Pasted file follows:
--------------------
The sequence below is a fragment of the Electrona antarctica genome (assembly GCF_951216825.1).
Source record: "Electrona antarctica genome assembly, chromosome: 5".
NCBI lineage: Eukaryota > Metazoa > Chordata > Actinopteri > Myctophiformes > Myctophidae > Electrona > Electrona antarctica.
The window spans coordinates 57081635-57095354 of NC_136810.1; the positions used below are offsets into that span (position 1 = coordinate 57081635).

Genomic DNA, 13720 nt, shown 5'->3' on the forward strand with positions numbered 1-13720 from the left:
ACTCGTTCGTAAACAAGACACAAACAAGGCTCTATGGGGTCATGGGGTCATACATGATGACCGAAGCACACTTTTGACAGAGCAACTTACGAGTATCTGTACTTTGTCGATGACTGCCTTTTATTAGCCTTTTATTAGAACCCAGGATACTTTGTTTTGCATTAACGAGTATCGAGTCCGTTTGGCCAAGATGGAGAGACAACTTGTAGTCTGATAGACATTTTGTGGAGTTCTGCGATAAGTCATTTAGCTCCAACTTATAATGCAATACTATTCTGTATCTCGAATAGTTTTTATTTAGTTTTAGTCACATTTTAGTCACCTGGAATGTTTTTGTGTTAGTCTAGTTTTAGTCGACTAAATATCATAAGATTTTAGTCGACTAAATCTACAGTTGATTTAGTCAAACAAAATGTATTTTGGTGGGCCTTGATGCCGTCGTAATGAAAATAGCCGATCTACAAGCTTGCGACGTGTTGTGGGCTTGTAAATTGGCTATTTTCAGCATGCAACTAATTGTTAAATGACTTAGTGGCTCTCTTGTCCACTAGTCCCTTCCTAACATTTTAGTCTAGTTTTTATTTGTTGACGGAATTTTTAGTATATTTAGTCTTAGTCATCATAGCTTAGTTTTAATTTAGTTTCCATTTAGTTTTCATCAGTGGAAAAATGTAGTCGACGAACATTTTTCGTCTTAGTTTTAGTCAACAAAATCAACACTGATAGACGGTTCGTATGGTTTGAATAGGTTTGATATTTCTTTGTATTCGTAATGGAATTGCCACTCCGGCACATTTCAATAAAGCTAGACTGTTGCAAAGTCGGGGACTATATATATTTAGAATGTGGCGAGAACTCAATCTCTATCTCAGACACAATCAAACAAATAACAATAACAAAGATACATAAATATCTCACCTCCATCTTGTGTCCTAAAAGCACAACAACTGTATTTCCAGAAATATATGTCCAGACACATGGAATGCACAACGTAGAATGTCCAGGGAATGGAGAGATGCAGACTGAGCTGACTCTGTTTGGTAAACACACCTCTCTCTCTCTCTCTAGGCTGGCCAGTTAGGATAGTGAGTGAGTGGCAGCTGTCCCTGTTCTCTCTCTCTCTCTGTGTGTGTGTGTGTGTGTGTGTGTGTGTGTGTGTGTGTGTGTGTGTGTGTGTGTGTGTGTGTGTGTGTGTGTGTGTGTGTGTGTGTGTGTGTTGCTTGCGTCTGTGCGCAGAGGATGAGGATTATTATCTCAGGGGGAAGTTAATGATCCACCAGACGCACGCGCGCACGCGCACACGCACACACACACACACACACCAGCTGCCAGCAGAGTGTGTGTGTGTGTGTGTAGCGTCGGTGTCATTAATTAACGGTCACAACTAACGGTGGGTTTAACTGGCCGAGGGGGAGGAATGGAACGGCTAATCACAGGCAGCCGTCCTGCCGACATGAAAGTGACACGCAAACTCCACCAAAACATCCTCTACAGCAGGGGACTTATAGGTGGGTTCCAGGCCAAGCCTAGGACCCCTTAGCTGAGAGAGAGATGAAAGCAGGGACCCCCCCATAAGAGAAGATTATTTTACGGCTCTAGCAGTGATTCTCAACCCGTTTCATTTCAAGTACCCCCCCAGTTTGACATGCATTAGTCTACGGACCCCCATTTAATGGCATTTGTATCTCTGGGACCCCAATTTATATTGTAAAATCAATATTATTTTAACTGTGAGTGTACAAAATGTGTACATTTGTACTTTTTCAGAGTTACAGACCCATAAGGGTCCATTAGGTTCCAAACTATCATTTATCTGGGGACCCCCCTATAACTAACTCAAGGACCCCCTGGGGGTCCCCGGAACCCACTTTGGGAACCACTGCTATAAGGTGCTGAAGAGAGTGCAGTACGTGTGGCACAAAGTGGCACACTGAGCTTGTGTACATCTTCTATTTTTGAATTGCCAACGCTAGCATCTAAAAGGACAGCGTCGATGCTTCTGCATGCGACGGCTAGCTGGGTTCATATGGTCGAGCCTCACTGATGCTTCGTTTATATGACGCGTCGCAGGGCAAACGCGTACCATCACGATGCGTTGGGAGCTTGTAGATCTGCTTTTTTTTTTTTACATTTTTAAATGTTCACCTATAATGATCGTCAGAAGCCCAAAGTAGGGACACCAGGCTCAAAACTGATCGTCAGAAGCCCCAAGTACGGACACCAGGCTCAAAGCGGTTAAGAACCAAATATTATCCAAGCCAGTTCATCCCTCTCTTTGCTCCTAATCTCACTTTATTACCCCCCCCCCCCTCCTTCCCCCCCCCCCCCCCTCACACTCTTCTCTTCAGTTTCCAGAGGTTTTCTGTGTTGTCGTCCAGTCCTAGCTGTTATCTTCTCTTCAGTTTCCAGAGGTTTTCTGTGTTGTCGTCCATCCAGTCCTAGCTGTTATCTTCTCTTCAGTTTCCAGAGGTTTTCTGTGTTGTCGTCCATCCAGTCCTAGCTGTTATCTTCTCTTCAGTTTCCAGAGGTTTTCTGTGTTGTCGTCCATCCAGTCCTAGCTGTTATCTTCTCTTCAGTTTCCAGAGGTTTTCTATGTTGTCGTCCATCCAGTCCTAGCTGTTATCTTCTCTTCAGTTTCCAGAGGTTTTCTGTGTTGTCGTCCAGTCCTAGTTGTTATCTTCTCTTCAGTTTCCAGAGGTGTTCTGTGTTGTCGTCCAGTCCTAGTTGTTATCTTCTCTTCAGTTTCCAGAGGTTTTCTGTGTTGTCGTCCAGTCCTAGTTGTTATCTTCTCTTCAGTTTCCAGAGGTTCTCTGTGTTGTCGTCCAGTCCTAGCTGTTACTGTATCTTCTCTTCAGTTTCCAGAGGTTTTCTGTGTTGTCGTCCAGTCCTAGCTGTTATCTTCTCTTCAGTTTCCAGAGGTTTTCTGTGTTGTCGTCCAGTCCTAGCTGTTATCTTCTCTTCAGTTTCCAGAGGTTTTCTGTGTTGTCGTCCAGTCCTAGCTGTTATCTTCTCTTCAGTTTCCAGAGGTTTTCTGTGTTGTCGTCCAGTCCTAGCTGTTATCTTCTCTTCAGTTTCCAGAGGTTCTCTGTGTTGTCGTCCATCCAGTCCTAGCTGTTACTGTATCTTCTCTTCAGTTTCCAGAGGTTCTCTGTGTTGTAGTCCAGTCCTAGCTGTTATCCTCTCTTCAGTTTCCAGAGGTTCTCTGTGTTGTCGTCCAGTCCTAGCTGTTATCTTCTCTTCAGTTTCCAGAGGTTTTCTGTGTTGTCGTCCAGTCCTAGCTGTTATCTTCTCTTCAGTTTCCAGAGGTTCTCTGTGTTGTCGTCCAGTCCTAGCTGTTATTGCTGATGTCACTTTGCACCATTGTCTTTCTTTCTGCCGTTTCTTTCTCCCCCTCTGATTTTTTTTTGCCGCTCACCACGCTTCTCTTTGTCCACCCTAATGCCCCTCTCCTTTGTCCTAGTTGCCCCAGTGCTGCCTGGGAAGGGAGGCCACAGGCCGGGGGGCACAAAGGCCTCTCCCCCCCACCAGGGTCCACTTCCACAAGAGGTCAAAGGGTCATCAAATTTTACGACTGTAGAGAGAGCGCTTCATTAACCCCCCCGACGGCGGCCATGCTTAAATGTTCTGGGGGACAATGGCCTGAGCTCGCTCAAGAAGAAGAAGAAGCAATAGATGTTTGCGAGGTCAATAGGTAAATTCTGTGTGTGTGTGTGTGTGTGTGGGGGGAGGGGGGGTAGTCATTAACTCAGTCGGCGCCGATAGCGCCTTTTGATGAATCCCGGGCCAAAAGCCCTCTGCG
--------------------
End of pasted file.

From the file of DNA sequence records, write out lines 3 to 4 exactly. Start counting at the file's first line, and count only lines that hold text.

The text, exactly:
NCBI lineage: Eukaryota > Metazoa > Chordata > Actinopteri > Myctophiformes > Myctophidae > Electrona > Electrona antarctica.
The window spans coordinates 57081635-57095354 of NC_136810.1; the positions used below are offsets into that span (position 1 = coordinate 57081635).